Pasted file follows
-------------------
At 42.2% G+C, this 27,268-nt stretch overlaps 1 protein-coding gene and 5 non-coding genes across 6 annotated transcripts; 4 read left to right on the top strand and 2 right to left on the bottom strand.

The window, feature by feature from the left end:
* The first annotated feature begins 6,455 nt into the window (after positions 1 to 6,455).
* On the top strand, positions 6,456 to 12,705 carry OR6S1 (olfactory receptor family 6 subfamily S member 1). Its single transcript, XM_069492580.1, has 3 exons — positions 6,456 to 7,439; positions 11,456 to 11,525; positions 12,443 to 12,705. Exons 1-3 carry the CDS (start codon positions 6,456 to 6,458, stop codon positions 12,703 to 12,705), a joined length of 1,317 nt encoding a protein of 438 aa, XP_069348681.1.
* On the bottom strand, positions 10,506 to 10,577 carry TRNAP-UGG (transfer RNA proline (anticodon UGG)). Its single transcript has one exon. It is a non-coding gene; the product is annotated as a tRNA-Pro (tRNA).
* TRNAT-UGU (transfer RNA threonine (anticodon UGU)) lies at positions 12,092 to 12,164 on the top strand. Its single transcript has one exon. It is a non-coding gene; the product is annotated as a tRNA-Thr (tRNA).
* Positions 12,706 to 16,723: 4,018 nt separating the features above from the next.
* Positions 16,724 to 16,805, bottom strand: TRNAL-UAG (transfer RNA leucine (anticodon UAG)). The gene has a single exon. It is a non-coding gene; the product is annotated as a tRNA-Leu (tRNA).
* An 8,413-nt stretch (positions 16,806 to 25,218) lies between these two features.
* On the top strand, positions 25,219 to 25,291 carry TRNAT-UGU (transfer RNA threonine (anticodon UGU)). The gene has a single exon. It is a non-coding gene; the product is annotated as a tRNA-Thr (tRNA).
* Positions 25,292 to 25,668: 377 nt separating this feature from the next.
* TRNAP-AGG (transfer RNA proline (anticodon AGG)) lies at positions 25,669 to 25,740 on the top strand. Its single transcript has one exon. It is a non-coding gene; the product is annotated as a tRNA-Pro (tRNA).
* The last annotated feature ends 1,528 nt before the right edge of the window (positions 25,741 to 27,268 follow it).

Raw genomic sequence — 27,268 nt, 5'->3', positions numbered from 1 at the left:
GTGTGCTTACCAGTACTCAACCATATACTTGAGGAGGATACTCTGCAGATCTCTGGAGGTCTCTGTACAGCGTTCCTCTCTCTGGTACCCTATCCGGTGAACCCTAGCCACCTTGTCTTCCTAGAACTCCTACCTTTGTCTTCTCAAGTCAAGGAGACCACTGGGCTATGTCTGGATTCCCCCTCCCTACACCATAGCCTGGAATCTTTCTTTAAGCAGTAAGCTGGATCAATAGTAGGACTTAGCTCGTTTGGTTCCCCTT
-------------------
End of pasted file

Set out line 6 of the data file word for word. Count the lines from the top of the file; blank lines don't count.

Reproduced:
* TRNAT-UGU (transfer RNA threonine (anticodon UGU)) lies at positions 12,092 to 12,164 on the top strand. Its single transcript has one exon. It is a non-coding gene; the product is annotated as a tRNA-Thr (tRNA).